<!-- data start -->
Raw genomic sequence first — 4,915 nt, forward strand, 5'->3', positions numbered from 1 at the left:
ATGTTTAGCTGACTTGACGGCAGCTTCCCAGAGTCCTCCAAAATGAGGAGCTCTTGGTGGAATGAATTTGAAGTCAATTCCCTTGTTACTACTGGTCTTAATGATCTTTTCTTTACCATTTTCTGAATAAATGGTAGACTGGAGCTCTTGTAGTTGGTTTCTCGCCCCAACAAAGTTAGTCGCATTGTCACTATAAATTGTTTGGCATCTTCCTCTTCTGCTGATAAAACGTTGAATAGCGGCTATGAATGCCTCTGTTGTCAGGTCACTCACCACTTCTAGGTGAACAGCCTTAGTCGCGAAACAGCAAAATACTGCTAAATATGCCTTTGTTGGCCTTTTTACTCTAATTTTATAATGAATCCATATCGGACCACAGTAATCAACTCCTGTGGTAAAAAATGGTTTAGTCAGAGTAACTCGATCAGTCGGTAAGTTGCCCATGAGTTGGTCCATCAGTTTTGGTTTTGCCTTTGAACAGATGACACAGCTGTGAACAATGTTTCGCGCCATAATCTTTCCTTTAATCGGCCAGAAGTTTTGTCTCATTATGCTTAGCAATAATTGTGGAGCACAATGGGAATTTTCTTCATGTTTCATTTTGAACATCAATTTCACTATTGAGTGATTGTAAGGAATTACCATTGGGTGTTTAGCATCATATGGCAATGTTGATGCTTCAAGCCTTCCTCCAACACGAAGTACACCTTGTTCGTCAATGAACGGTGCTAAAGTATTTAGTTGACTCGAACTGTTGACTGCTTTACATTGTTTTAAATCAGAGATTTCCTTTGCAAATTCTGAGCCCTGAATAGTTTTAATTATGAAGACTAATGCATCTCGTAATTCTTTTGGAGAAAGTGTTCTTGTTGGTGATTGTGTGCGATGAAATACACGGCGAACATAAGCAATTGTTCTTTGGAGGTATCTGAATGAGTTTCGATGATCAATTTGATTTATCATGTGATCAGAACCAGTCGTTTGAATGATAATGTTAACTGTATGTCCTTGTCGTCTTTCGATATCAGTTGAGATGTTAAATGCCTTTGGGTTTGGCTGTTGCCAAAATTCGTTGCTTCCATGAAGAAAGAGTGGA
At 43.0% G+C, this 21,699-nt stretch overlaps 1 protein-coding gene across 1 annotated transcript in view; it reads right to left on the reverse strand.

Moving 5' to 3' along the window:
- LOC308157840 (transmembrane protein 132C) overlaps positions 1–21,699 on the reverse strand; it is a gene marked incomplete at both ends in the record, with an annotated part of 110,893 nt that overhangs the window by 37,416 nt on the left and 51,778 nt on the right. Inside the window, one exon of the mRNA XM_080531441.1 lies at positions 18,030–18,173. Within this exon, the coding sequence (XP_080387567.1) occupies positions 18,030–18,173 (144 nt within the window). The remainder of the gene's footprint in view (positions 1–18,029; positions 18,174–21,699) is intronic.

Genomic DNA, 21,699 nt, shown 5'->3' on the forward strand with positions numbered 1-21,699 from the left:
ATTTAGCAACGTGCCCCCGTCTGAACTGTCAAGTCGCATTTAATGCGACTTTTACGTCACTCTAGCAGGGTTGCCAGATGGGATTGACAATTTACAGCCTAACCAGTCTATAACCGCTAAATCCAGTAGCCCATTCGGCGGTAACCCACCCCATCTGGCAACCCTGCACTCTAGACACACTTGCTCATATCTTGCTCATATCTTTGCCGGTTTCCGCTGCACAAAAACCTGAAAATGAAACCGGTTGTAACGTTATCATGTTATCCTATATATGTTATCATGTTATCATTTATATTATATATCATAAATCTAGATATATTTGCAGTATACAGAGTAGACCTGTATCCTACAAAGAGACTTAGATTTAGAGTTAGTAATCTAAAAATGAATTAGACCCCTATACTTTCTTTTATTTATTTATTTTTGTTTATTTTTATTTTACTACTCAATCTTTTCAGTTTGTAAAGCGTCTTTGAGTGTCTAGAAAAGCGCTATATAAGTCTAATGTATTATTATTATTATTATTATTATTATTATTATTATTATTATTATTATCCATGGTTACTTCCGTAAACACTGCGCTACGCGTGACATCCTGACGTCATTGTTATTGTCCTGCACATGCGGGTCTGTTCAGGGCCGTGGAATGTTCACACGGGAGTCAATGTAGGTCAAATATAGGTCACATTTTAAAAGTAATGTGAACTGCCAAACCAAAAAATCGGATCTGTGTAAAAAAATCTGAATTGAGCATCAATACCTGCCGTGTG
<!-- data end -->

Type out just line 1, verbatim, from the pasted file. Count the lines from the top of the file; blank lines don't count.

Raw genomic sequence first — 4,915 nt, forward strand, 5'->3', positions numbered from 1 at the left: